Sunday, 2 August 2009

Global banking class wages war to extend profits and power

A very good article by Stefan Steinberg, International banks exploit the crisis to reap massive profits, from the World Wide Socialist Website exposes the control the powerful banking class is exerting over the world. The big banks are experiencing an obscene return to profitability. Having caused the financial meltdown, then secured trillions and trillions of public money to bail them out, big banks are now making mega-profits through their tight control of credit. They're lending to indebted governments (because of the bail outs and a collapsed global economy) at high interest rates and making a killing. Likewise they're strangling industry in the real economy and profiting on bond speculation. Steinberg writes:
The bailout measures adopted by national governments represent a huge safety net for the banks, enabling them to once again engage in highly speculative forms of financial trading. The levels of debt resulting from the bank bailout packages and other forms of economic stimulus have assumed gigantic dimensions and will be paid for by generations to come. At the same time, the rapid accumulation of debt by governments opens up vast and lucrative opportunities for the banks. Trading in government loans bound up with financial rescue packages is emerging as a central activity of the big banks. Average government debt in the European Union is expected to rise to 80 percent of GDP this year and even higher in 2010. In Britain, government debt is expected to reach 100 percent of GDP in 2009. Japan’s government debt is headed for 200 percent by 2011, and government debt in the US is expected to reach 100 percent of GDP by the same time. As the levels of debt rise across the globe, rating agencies are downgrading the lending status of individual countries, which then have to pay increased interest rates to the banks in order to service their loans. For the banks, it is a classic “win-win” situation. At the same time, banks are refraining from investing in businesses because, as they note euphemistically, “in the current financial climate” the prospects for ordinary companies and industrial enterprises are “too risky.” Confronted with the refusal of the banks to extend credit, industrial and commercial companies are forced to sell corporate bonds at much higher levels of interest. The banks make further profits by speculating in the trading of these bonds.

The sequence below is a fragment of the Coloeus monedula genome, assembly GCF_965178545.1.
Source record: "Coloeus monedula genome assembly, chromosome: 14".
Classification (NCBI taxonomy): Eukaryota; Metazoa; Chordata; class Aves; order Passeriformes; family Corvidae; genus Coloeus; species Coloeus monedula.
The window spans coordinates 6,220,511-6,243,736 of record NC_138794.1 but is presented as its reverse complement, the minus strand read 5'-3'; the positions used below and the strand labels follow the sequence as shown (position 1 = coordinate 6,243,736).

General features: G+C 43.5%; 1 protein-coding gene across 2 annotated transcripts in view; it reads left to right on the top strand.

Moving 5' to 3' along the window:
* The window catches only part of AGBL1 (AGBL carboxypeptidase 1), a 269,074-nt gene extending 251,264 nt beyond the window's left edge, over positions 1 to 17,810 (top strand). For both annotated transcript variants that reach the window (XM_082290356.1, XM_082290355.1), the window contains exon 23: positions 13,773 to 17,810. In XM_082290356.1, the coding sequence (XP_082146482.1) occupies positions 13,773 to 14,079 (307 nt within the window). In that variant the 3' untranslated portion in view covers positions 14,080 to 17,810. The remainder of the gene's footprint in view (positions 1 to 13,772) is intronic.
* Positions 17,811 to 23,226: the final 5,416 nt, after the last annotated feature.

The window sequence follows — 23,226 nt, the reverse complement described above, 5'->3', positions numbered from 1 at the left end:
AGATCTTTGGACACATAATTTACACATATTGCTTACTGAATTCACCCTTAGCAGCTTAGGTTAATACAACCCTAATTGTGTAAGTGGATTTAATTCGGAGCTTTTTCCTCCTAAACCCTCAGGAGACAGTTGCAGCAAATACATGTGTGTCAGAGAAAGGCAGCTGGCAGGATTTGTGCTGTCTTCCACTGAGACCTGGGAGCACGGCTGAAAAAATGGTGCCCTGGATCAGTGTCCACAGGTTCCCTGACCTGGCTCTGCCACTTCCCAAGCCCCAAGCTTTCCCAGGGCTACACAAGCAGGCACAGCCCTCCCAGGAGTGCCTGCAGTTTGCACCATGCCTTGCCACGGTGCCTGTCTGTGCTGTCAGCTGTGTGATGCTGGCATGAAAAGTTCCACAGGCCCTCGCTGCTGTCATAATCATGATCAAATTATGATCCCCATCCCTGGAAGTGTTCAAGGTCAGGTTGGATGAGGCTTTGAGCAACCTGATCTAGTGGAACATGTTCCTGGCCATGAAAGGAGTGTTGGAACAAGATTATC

The banks are waging an aggressive war, out in the economy and through government insiders, to secure their control and wealth at the expense of everyone else. The role of the banks in the global economy needs to be brought to the attention of masses of people who are suffering the fallout of the financial crisis. Strategies need to be thought of that best mobilise people against the banks and others of the global finance class. See also The Joy of Sachs by Paul Krugman.

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